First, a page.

Common cold — causes, side effects and treatments at

Saturday, February 17, 2018 by

The “most frequently occurring disease in the world,” the common cold is one of the major reasons why people consult healthcare professionals. The symptoms of the common cold (also called acute viral rhinopharyngitis and acute coryza) often include a sore throat and runny nose, and these are often followed by coughing and sneezing.

Recovery from the common cold usually takes at least seven to ten days, and prevention measures include washing your hands frequently, avoiding close contact with sick people, and not touching your face with unwashed hands.

Absences from both school and work are often due to the common cold. There are millions of recorded cases of the common cold in the United States yearly. On average, an adult will have two to three colds in a year, but children could have even more.

The common cold is believed to account for about 75 to 100 million physician visits annually, and it has an estimated economic impact of more than $20 billion every year due to cold-related work loss.

Known side effects of the common cold

Common cold symptoms usually start two to three days after an individual is infected, but the incubation period can vary depending on the type of virus that caused the infection. The risk for contagion is greater during the first two to three days when the symptoms start manifesting.

Side effects of the common cold may include:

  • Body aches
  • Cough
  • Earache
  • Fatigue
  • Headache
  • Hoarseness
  • Loss of appetite
  • Low-grade fever
  • Sneezing
  • Sore or scratchy throat
  • Stuffy nose/nasal drainage
  • Watery eyes

Side effects of the common cold in infants and children are similar to those experienced by adults. Initial symptoms of a cold may include a runny nose with clear nasal discharge, which can turn yellowish or greenish. Both infants and children may become fussier and show signs of a loss of appetite.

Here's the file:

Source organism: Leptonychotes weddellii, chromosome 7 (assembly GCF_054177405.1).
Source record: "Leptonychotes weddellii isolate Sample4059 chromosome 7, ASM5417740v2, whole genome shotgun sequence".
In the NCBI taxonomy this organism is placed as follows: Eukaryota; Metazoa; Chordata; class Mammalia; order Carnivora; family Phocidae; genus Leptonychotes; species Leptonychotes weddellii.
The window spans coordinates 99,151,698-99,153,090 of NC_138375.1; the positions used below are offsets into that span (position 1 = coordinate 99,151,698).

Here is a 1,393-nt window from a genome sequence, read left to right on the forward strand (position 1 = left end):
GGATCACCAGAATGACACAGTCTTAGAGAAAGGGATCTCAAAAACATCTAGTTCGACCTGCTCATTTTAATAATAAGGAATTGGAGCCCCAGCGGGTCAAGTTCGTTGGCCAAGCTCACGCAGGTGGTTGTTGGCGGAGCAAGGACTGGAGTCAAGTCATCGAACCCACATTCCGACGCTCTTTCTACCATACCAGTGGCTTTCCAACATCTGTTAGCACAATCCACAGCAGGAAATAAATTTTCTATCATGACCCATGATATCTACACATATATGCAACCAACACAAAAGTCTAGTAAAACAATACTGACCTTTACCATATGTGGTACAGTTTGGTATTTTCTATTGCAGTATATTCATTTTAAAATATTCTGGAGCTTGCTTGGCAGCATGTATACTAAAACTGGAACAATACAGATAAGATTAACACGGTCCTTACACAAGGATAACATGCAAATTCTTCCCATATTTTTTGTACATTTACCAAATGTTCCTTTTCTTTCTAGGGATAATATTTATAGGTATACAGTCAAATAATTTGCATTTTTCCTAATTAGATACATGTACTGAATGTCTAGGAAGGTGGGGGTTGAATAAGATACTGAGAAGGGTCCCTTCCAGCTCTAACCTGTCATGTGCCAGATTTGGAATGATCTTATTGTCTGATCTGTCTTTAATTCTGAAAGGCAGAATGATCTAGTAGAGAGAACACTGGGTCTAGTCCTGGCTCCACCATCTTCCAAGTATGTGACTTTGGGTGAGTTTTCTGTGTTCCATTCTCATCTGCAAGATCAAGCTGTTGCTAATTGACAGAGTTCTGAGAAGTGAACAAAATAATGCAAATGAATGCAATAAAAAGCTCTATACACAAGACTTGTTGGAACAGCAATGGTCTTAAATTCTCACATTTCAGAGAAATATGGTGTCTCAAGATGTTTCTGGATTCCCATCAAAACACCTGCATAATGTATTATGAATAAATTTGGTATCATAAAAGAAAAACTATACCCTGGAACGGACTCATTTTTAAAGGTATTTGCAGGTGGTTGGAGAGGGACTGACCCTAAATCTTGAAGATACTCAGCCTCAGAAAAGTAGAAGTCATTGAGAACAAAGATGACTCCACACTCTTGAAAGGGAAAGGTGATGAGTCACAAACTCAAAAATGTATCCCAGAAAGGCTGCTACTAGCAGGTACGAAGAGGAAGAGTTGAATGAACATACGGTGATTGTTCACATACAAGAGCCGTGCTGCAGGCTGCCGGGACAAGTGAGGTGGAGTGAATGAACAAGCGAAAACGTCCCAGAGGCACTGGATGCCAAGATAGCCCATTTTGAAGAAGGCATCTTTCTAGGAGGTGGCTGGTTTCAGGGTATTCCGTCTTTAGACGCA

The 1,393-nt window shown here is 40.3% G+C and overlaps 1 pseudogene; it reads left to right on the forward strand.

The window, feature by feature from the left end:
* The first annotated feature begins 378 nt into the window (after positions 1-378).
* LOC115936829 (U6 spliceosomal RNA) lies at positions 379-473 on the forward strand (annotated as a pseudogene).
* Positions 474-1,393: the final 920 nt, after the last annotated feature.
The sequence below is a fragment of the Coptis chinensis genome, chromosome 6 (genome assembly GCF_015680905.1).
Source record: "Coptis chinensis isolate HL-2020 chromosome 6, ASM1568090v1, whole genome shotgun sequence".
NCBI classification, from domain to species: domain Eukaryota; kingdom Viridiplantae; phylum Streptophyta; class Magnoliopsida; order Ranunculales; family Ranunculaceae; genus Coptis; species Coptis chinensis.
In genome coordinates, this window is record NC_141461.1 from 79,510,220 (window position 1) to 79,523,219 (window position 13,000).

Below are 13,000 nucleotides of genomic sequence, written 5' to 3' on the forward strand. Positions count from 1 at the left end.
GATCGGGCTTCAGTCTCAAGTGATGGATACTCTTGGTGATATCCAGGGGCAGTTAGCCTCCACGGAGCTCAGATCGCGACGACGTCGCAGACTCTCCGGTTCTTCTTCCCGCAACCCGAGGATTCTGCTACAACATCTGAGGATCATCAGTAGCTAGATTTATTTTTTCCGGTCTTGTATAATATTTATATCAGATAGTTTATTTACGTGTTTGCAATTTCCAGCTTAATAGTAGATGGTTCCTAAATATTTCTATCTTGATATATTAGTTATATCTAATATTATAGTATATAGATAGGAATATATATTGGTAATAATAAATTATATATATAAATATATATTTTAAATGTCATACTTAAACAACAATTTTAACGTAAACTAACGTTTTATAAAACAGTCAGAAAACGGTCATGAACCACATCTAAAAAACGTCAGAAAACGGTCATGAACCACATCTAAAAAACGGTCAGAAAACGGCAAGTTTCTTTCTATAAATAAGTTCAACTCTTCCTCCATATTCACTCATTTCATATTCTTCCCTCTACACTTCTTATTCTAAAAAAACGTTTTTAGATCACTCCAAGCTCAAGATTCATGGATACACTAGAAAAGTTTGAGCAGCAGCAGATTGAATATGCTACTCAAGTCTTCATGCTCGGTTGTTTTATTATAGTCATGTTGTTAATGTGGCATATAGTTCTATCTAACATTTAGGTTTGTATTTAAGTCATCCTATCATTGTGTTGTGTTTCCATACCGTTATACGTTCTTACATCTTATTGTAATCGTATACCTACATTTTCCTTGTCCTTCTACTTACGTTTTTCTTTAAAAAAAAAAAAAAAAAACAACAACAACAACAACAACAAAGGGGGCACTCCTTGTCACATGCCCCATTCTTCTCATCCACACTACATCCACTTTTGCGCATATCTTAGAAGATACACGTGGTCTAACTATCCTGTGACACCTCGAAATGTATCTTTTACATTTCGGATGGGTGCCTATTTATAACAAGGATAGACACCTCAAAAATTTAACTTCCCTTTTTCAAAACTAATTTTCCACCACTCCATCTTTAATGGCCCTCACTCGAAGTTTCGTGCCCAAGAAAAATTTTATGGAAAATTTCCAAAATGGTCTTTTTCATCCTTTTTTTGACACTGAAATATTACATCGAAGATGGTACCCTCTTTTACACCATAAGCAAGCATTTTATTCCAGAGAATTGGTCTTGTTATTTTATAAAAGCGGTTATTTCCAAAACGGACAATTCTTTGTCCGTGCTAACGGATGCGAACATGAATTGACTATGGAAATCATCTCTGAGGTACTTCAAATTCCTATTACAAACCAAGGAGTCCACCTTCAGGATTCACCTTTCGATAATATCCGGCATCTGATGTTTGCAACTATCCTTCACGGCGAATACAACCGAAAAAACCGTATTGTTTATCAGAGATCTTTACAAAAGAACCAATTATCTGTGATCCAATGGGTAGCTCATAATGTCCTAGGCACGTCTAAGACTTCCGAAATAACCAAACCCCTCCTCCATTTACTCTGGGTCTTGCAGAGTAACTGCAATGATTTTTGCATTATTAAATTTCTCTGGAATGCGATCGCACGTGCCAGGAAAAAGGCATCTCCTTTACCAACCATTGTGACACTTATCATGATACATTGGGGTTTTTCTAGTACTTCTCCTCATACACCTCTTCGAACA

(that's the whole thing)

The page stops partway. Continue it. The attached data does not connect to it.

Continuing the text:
Risk factors for the common cold include:

  • Age — Infants and young children are more likely to develop the common cold since they haven’t been exposed to and have yet to develop immunity to “many of the implicated viruses.”
  • Seasonal variation — More people develop the common cold during the fall, winter, or during the rainy season (for warmer climates). This could be because most individuals stay indoors during these periods and “are in closer proximity to one another.”
  • Weakened immune system — Someone with a “poorly functioning immune system” is more likely to catch the common cold. Individuals with excessive fatigue or emotional distress can also be more susceptible to developing the common cold.

Body systems harmed by the common cold

Many different viruses such as rhinoviruses, adenoviruses, coronaviruses, and human metapneumoviruses cause colds, but rhinoviruses, which has over a hundred subtypes, are often involved in the common cold.

Complications may prolong a cold and rhinovirus infection often trigger asthma attacks in people with asthma. Others may develop bacterial infections of the middle ear (otitis media) or sinuses. These infections are caused by congestion in the nose, which clogs the normal drainage of these areas. Congestion allows bacteria to thrive in the blocked secretions.